“I’m really proud of the work I put into that book. I wrote it when I was like 24-years-old and it was a total whirlwind experience. I wrote a good chunk of it on a Greyhound bus from LA to Reno because I was procrastinating so badly and needed to isolate myself to finish the thing. Before I got into YouTube, I was a full-time writer, and writing is still one of my biggest passions. So even if you aren’t someone who cooks a lot, there are a bunch of hilarious (I think) essays about my life and philosophies. I have a 5,000-word essay in there about accidentally crashing Guy Fieri’s son’s 18th birthday party and another one about my thoughts on masculine gender performance. It’s honestly wild that a publisher gave me money to write it. Please buy it so I can one day purchase a small island in the Caribbean on which to raise hybrid pig-horses. Porses, if you will.”

What role did food play in your family when you were a kid? Were you interested and involved in the kitchen?

“It’s funny, neither of my parents knew how to cook and both worked so much that microwaved TV dinners were a majority of my diet growing up. Food is actually the first thing I noticed that separated people along class lines, which is a very strange and very serious thing to say. My obsession with food comes from taking a plain peanut butter sandwich to school and watching my more well-off classmates eat home-cooked meals and Capri Suns and Milano cookies. I always thought that if I could learn how to cook, I could have a sense of power and ownership over at least one part of my life. And honestly, it was true. I started watching Food Network—shoutout to Rachael Ray and Sandra Lee for keeping it real with home cooks on a budget—and gradually added new dishes to my repertoire over years of trial & error. All that experimentation with no supervision somehow makes me uniquely qualified to fry turkey testicles on YouTube now.”

I realize this is like asking Kate Gosselin which of her kids is her favorite, but which of the shows that you do for Mythical is your favorite?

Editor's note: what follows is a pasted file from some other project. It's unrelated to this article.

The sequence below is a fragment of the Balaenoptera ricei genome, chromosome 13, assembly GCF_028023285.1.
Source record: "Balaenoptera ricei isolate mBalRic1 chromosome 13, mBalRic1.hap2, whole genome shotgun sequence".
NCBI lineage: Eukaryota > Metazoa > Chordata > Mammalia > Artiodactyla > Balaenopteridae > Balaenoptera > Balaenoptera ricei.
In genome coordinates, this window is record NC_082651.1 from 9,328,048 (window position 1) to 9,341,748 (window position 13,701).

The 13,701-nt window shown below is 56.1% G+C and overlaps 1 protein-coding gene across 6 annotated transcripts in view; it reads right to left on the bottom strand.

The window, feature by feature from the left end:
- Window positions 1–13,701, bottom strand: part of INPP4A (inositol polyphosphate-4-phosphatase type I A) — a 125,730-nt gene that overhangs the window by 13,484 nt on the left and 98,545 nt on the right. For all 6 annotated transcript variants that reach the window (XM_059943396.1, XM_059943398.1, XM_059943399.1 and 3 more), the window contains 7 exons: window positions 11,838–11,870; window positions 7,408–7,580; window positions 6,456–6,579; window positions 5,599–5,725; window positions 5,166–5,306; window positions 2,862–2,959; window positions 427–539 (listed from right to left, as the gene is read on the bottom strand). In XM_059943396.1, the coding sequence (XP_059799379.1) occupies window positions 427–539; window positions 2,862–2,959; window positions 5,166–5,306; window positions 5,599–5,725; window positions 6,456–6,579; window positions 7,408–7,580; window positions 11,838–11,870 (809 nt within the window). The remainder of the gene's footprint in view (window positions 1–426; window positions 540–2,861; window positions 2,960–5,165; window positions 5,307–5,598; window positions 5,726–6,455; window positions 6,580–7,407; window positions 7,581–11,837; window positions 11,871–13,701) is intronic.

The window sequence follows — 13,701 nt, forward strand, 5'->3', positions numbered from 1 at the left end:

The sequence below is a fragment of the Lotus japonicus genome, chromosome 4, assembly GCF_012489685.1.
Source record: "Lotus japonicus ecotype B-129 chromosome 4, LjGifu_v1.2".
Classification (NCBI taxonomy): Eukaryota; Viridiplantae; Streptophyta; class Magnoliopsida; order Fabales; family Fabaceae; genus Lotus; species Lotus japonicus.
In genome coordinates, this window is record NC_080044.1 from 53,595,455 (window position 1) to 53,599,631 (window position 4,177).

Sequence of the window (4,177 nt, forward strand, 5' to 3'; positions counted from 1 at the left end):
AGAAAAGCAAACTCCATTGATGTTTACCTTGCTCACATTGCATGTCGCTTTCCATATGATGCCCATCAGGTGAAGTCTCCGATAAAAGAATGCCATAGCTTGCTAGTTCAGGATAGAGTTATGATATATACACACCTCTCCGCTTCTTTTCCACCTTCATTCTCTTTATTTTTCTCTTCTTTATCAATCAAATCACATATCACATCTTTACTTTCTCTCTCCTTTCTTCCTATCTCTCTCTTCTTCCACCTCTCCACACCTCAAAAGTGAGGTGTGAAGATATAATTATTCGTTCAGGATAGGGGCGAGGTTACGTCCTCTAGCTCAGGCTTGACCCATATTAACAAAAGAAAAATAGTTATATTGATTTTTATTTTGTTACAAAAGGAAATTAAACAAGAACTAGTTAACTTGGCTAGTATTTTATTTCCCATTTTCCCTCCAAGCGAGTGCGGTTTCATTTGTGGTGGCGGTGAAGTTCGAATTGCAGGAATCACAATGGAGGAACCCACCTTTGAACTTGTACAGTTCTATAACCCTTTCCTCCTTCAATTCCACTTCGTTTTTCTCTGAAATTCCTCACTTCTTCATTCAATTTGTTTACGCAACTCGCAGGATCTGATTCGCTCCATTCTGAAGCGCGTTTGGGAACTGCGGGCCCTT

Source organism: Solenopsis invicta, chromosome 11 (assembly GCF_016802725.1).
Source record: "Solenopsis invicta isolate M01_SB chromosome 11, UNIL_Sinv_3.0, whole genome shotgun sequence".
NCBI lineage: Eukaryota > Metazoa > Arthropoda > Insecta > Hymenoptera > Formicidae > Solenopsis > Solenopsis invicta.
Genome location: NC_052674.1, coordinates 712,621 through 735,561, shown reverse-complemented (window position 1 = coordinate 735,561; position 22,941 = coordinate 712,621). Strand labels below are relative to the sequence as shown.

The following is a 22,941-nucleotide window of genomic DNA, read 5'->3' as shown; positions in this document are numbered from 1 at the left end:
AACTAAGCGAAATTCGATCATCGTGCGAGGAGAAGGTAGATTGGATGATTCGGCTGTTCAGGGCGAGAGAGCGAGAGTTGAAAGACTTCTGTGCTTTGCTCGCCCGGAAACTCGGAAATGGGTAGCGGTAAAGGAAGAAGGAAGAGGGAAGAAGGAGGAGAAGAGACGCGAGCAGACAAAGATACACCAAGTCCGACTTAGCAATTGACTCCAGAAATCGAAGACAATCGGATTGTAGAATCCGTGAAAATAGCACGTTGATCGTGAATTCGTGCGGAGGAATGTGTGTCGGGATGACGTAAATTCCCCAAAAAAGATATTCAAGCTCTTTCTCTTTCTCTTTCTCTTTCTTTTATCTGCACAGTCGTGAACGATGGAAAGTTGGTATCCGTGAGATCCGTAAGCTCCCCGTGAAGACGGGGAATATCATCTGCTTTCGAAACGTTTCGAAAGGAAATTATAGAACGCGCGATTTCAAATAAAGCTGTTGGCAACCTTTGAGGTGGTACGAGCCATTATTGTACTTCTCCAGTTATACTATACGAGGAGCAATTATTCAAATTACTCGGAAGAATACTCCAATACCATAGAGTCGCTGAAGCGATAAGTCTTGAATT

“Cara Nicole is her favorite. You can see it in her eyes. It’s gotta be a tie between Food Fears and Fancy Fast Food. I love Food Fears for all the reasons I talked about before. I get a lot of pleasure from watching guests enjoy a dish made from tarantulas, or turkey testicles, or fish eyeballs, and I take each episode as a personal challenge. But Fancy Fast Food is my absolute dream show. I’m obsessed with fast food, and having a production company bankroll me to hand chop a wagyu ribeye and fashion it into a Wendy’s Baconator with bourbon-cured duck bacon…I feel like I’ve hit a high-point in my life, and I’m totally fine with the rest of it going downhill after that.”

Nostradamus, I’m not, but if I were to predict, Josh Scherer’s culinary career has far from peaked. The downhill descent that he suggests he’d be fine with is nothing more than a figment of his vivid imagination. As long as the Mythical Chef has his wit, cast-iron stomach, and Evel Knievel-like daring, he’ll continue to concoct dishes that amuse, inspire, and occasionally mortify viewers. He’s obviously having a ball(s).

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What’s the most adventurous thing you’ve tasted? Would you try Mythical Chef Josh’s turkey testicles?